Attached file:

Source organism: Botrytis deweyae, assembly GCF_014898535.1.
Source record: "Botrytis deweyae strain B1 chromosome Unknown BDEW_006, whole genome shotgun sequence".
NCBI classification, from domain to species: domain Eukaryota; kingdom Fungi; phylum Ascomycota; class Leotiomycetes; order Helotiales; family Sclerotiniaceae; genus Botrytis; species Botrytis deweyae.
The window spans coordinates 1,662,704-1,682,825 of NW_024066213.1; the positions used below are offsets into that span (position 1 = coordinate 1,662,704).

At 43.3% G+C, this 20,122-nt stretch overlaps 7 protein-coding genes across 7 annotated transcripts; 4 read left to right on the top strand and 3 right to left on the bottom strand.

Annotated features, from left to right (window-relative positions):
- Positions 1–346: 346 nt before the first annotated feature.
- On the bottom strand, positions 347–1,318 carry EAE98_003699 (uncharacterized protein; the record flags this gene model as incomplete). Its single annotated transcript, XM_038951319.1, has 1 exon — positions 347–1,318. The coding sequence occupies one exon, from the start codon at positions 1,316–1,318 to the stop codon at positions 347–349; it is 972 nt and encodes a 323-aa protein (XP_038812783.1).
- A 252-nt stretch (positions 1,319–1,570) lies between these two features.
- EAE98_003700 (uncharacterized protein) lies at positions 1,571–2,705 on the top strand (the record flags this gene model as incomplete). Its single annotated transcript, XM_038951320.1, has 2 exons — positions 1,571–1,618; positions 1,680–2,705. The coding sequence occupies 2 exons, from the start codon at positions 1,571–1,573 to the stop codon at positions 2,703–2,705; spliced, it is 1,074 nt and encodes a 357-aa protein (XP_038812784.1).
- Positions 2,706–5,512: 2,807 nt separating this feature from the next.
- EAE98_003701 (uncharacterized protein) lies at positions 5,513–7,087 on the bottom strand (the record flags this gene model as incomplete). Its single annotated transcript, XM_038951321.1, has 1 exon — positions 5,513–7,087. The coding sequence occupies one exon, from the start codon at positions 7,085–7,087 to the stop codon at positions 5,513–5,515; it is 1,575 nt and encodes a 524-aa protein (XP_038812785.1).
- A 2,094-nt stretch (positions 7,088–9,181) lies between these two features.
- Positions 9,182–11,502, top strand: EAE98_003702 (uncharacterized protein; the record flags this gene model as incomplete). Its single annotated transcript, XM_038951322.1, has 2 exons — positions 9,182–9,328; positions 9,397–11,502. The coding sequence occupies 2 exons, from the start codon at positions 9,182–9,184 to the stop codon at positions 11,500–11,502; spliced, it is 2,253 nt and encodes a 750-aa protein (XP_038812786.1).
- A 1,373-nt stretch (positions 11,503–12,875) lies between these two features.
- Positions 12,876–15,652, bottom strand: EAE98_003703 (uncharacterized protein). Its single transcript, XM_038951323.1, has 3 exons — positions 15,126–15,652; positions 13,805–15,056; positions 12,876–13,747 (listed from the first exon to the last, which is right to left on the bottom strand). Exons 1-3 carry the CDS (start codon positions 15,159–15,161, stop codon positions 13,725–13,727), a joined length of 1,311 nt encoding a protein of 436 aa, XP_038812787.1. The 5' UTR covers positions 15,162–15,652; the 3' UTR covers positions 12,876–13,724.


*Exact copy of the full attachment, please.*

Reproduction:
Source organism: Botrytis deweyae, assembly GCF_014898535.1.
Source record: "Botrytis deweyae strain B1 chromosome Unknown BDEW_006, whole genome shotgun sequence".
NCBI classification, from domain to species: domain Eukaryota; kingdom Fungi; phylum Ascomycota; class Leotiomycetes; order Helotiales; family Sclerotiniaceae; genus Botrytis; species Botrytis deweyae.
The window spans coordinates 1,662,704-1,682,825 of NW_024066213.1; the positions used below are offsets into that span (position 1 = coordinate 1,662,704).

At 43.3% G+C, this 20,122-nt stretch overlaps 7 protein-coding genes across 7 annotated transcripts; 4 read left to right on the top strand and 3 right to left on the bottom strand.

Annotated features, from left to right (window-relative positions):
- Positions 1–346: 346 nt before the first annotated feature.
- On the bottom strand, positions 347–1,318 carry EAE98_003699 (uncharacterized protein; the record flags this gene model as incomplete). Its single annotated transcript, XM_038951319.1, has 1 exon — positions 347–1,318. The coding sequence occupies one exon, from the start codon at positions 1,316–1,318 to the stop codon at positions 347–349; it is 972 nt and encodes a 323-aa protein (XP_038812783.1).
- A 252-nt stretch (positions 1,319–1,570) lies between these two features.
- EAE98_003700 (uncharacterized protein) lies at positions 1,571–2,705 on the top strand (the record flags this gene model as incomplete). Its single annotated transcript, XM_038951320.1, has 2 exons — positions 1,571–1,618; positions 1,680–2,705. The coding sequence occupies 2 exons, from the start codon at positions 1,571–1,573 to the stop codon at positions 2,703–2,705; spliced, it is 1,074 nt and encodes a 357-aa protein (XP_038812784.1).
- Positions 2,706–5,512: 2,807 nt separating this feature from the next.
- EAE98_003701 (uncharacterized protein) lies at positions 5,513–7,087 on the bottom strand (the record flags this gene model as incomplete). Its single annotated transcript, XM_038951321.1, has 1 exon — positions 5,513–7,087. The coding sequence occupies one exon, from the start codon at positions 7,085–7,087 to the stop codon at positions 5,513–5,515; it is 1,575 nt and encodes a 524-aa protein (XP_038812785.1).
- A 2,094-nt stretch (positions 7,088–9,181) lies between these two features.
- Positions 9,182–11,502, top strand: EAE98_003702 (uncharacterized protein; the record flags this gene model as incomplete). Its single annotated transcript, XM_038951322.1, has 2 exons — positions 9,182–9,328; positions 9,397–11,502. The coding sequence occupies 2 exons, from the start codon at positions 9,182–9,184 to the stop codon at positions 11,500–11,502; spliced, it is 2,253 nt and encodes a 750-aa protein (XP_038812786.1).
- A 1,373-nt stretch (positions 11,503–12,875) lies between these two features.
- Positions 12,876–15,652, bottom strand: EAE98_003703 (uncharacterized protein). Its single transcript, XM_038951323.1, has 3 exons — positions 15,126–15,652; positions 13,805–15,056; positions 12,876–13,747 (listed from the first exon to the last, which is right to left on the bottom strand). Exons 1-3 carry the CDS (start codon positions 15,159–15,161, stop codon positions 13,725–13,727), a joined length of 1,311 nt encoding a protein of 436 aa, XP_038812787.1. The 5' UTR covers positions 15,162–15,652; the 3' UTR covers positions 12,876–13,724.